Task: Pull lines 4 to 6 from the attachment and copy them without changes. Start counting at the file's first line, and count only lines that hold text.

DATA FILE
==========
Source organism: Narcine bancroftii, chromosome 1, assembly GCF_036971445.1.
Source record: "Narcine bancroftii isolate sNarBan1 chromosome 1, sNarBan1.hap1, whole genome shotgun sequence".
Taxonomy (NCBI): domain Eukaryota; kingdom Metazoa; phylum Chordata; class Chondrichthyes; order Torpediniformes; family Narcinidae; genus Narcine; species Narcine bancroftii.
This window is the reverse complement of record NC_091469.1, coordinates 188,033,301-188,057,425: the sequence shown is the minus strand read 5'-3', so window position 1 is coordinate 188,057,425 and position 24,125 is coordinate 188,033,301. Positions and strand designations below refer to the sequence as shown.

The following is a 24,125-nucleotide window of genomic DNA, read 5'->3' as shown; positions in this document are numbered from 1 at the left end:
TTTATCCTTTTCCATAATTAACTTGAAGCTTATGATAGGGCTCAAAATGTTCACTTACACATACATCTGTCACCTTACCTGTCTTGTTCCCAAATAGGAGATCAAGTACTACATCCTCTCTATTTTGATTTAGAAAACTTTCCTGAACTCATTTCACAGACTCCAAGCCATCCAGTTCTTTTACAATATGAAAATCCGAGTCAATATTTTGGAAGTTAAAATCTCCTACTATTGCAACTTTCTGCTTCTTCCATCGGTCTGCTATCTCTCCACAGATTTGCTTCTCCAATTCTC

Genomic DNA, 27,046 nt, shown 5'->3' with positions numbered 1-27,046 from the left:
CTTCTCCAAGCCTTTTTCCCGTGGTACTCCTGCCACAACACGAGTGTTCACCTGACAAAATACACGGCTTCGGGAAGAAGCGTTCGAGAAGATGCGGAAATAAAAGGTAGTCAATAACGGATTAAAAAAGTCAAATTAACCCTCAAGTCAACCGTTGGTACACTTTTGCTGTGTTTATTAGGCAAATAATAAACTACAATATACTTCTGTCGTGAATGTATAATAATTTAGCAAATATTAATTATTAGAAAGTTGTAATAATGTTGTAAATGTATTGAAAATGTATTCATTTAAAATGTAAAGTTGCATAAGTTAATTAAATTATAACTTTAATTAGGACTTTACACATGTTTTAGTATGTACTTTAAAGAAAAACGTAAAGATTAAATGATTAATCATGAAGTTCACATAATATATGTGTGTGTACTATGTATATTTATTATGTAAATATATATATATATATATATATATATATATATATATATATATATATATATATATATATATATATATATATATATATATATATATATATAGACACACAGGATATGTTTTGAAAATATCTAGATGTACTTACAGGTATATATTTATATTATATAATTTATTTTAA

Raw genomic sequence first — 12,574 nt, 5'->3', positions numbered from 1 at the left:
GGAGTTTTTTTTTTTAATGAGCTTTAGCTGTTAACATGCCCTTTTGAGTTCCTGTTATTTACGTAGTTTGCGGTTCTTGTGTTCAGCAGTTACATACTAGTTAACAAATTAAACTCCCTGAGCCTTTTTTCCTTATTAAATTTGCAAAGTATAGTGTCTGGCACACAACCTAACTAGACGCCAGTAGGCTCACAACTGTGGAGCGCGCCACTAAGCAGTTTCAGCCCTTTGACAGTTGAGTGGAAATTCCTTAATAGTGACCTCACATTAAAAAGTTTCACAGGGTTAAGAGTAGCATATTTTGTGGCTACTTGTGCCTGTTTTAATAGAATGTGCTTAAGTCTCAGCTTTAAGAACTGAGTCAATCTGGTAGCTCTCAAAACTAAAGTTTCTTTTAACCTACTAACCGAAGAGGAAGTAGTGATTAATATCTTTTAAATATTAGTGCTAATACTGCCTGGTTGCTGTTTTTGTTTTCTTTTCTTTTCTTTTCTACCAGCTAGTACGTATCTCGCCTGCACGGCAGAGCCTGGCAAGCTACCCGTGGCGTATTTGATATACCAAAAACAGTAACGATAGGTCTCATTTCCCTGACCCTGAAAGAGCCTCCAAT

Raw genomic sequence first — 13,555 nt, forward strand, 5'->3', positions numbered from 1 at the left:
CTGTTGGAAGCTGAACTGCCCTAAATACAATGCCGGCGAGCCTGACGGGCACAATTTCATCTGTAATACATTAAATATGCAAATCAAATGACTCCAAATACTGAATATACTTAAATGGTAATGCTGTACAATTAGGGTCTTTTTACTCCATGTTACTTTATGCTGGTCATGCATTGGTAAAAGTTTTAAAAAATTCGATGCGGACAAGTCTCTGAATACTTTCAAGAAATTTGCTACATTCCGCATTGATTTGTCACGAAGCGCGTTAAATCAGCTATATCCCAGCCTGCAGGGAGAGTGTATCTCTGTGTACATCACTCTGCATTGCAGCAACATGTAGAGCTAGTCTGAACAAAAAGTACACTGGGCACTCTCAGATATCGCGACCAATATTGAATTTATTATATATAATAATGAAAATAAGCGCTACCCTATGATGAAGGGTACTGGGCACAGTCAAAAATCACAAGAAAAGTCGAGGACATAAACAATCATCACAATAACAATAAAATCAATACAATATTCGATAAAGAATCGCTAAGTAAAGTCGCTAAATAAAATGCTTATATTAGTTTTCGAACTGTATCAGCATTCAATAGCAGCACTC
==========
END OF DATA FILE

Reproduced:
This window is the reverse complement of record NC_091469.1, coordinates 188,033,301-188,057,425: the sequence shown is the minus strand read 5'-3', so window position 1 is coordinate 188,057,425 and position 24,125 is coordinate 188,033,301. Positions and strand designations below refer to the sequence as shown.

The following is a 24,125-nucleotide window of genomic DNA, read 5'->3' as shown; positions in this document are numbered from 1 at the left end:
TTTATCCTTTTCCATAATTAACTTGAAGCTTATGATAGGGCTCAAAATGTTCACTTACACATACATCTGTCACCTTACCTGTCTTGTTCCCAAATAGGAGATCAAGTACTACATCCTCTCTATTTTGATTTAGAAAACTTTCCTGAACTCATTTCACAGACTCCAAGCCATCCAGTTCTTTTACAATATGAAAATCCGAGTCAATATTTTGGAAGTTAAAATCTCCTACTATTGCAACTTTCTGCTTCTTCCATCGGTCTGCTATCTCTCCACAGATTTGCTTCTCCAATTCTC